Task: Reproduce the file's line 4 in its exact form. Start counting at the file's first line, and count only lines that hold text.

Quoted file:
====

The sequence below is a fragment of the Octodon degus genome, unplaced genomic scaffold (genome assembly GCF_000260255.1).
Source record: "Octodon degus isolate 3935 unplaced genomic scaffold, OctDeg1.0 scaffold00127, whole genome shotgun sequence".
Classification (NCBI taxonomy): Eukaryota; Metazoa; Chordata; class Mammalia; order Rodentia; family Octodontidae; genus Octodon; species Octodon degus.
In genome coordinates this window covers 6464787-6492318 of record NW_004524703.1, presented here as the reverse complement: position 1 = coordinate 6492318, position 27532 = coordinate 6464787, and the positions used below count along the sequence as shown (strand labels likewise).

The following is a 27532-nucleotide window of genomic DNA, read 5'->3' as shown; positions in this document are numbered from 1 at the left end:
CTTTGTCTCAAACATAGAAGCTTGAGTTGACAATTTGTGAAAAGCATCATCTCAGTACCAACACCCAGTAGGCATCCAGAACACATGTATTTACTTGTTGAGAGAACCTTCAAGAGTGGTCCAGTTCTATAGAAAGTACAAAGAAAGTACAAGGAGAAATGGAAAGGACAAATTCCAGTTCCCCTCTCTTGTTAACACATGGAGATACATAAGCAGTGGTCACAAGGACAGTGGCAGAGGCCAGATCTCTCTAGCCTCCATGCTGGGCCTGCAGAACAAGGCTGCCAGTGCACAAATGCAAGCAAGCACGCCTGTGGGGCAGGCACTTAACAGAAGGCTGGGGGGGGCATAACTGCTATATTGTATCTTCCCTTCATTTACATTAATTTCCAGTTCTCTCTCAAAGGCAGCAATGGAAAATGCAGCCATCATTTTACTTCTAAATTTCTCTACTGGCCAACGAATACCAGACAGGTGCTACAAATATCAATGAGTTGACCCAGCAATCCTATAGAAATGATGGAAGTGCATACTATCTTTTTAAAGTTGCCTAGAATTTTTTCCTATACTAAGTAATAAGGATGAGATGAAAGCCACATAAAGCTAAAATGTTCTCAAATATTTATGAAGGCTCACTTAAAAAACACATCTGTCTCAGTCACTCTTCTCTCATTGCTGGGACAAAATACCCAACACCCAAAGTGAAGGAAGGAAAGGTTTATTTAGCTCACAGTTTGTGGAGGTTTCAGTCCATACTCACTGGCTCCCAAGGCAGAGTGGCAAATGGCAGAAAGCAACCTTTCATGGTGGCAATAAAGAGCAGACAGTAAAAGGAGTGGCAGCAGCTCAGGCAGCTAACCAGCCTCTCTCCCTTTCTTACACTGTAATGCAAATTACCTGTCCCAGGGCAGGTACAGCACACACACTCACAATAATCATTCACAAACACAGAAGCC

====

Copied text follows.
In genome coordinates this window covers 6464787-6492318 of record NW_004524703.1, presented here as the reverse complement: position 1 = coordinate 6492318, position 27532 = coordinate 6464787, and the positions used below count along the sequence as shown (strand labels likewise).